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Meso- and microscale heterogeneity in benthic community structure and the sedimentary environment on an intertidal muddy-sand beach
Tufail, A.; Meadows, P.S.; McLaughlin, P. (1989). Meso- and microscale heterogeneity in benthic community structure and the sedimentary environment on an intertidal muddy-sand beach, in: Ros, J.D. (Ed.) Topics in Marine Biology: Proceedings of the 22nd European Marine Biology Symposium, Barcelona, Spain, August 1987. Scientia Marina (Barcelona), 53(2-3): pp. 319-327
In: Ros, J.D. (Ed.) (1989). Topics in Marine Biology: Proceedings of the 22nd European Marine Biology Symposium, Barcelona, Spain, August 1987. Scientia Marina (Barcelona), 53(2-3). Instituto de Ciencias del Mar: Barcelona. 145-754 pp., more
In: Scientia Marina (Barcelona). Consejo Superior de Investigaciones Científicas. Institut de Ciènces del Mar: Barcelona. ISSN 0214-8358, more
Peer reviewed article  

Available in Authors 
    VLIZ: Proceedings [16930]
Document type: Conference paper

Keyword
    Marine

Authors  Top 
  • Tufail, A.
  • Meadows, P.S.
  • McLaughlin, P.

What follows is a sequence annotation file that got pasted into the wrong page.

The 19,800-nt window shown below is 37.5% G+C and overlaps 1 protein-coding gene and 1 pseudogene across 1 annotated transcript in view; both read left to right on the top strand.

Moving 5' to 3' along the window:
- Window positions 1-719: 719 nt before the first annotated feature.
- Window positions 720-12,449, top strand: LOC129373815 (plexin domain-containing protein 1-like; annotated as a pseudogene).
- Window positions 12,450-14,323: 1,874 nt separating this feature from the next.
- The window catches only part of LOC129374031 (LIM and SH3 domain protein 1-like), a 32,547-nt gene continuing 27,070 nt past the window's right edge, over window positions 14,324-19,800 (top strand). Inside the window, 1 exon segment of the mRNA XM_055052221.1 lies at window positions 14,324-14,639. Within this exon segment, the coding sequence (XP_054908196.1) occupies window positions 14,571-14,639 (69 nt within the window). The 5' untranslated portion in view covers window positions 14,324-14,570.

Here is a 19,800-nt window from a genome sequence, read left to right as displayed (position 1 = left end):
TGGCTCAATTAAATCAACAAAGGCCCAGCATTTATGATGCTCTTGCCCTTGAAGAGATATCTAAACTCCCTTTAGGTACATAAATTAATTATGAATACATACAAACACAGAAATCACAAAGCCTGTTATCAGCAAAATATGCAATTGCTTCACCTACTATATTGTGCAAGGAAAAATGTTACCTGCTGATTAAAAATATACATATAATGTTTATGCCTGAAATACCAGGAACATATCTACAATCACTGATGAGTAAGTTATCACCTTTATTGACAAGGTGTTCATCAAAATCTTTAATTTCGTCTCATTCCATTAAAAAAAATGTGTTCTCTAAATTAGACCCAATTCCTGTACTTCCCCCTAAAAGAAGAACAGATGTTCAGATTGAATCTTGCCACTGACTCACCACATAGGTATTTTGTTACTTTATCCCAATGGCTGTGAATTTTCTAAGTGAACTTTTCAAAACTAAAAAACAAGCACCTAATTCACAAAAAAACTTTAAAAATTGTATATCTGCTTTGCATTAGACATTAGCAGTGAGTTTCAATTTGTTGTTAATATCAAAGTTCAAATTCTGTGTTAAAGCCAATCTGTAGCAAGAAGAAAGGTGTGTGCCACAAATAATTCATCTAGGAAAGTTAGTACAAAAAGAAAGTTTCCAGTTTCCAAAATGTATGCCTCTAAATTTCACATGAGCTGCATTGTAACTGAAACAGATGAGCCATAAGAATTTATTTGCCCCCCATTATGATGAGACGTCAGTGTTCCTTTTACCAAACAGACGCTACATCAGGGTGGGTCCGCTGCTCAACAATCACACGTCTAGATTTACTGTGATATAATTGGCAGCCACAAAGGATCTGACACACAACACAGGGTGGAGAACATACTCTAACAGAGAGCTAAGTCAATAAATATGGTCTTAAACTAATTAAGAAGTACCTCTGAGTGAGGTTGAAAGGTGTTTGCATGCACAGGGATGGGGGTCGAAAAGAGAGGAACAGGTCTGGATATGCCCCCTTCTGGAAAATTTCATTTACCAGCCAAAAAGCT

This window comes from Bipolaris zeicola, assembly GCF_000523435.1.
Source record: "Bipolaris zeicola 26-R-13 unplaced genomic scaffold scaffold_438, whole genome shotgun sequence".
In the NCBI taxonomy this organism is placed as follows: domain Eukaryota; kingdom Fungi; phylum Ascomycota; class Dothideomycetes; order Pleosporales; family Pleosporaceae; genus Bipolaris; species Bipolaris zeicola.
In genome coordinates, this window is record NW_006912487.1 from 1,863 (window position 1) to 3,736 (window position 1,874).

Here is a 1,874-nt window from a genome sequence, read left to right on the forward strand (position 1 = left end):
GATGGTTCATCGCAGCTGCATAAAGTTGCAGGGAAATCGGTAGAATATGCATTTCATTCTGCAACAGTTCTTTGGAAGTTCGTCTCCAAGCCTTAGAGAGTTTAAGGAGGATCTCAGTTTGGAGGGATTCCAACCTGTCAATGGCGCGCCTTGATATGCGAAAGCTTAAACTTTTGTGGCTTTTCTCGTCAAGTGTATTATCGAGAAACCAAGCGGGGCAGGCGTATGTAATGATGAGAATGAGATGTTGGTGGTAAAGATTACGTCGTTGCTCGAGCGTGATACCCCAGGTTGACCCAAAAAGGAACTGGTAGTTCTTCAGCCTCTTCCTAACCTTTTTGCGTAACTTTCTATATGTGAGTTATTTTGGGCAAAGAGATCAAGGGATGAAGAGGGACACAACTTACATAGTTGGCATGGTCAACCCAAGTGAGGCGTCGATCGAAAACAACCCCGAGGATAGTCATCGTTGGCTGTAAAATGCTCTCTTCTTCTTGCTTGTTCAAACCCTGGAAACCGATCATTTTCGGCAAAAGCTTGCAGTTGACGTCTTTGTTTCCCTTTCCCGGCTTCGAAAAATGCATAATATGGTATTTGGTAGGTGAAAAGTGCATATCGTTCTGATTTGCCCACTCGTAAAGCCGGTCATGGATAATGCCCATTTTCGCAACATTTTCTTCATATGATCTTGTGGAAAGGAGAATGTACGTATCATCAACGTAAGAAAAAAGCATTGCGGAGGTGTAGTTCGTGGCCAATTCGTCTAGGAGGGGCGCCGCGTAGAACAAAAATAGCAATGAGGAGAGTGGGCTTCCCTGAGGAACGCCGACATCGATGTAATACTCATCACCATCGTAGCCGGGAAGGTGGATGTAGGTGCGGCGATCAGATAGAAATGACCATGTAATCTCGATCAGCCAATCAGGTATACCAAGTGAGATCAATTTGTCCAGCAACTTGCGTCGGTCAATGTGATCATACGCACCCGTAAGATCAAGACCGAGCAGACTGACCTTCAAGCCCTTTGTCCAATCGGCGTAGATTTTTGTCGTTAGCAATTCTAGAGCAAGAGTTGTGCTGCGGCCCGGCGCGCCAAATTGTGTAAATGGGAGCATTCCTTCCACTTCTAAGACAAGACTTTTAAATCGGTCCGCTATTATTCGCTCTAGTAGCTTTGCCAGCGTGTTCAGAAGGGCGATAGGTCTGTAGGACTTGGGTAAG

Abstract
    Micro-scale (≤1m) and meso-scale (1m-50m) spatial heterogeneity in infaunal benthic communities and their sedimentary environment were measured at two sites on an intertidal muddy-sand shore in the Clyde Estuary, Scotland. The low tide site was a high energy erosional environment dominated by large sand waves. The high tide site was a low energy depositional environment dominated by patchy algal mats of Enteromorpha. Two sediment indicator parameters (shear strength, redox potential) and the abundance of eight infaunal indicator species (Arenicola marina, Bathyporeia guilliamsoniana, Corophium volutator, Fabricia sabella, Hydrobia neglecta, Macoma balthica, Nereis diversicolor, Pygospio elegans), were measured. Meso-scale spatial variability was higher than micro-scale variability at both sites, and peaked at c.10 m at low tide. This peak is probably related to the scale of the sand waves at low tide. In general, variability in sediment parameters and in species abundance was higher at high tide than at low tide. There were fewer significant correlations between variables at high tide (17/78 = 22 %) than at low tide (20/45 = 44 %). Community diversity (Shannon-Wiener, Simpson) was higher but varied less at high tide; this may be causally related to the greater variability of, and lack of correlations between, the variables at high tide, and to the presence of algal mats which had marked effects on the abundance of some species. In general, it may mean that in low energy environments, increased spatial variability in and fewer correlations between species abundance and sediment parameters produce a more diverse but less variable community structure. These results are highly significant to our understanding of spatial heterogeneity in infaunal macrobenthic communities on shores, and give a deeper insight into the factors governing community diversity in different sedimentary environments.

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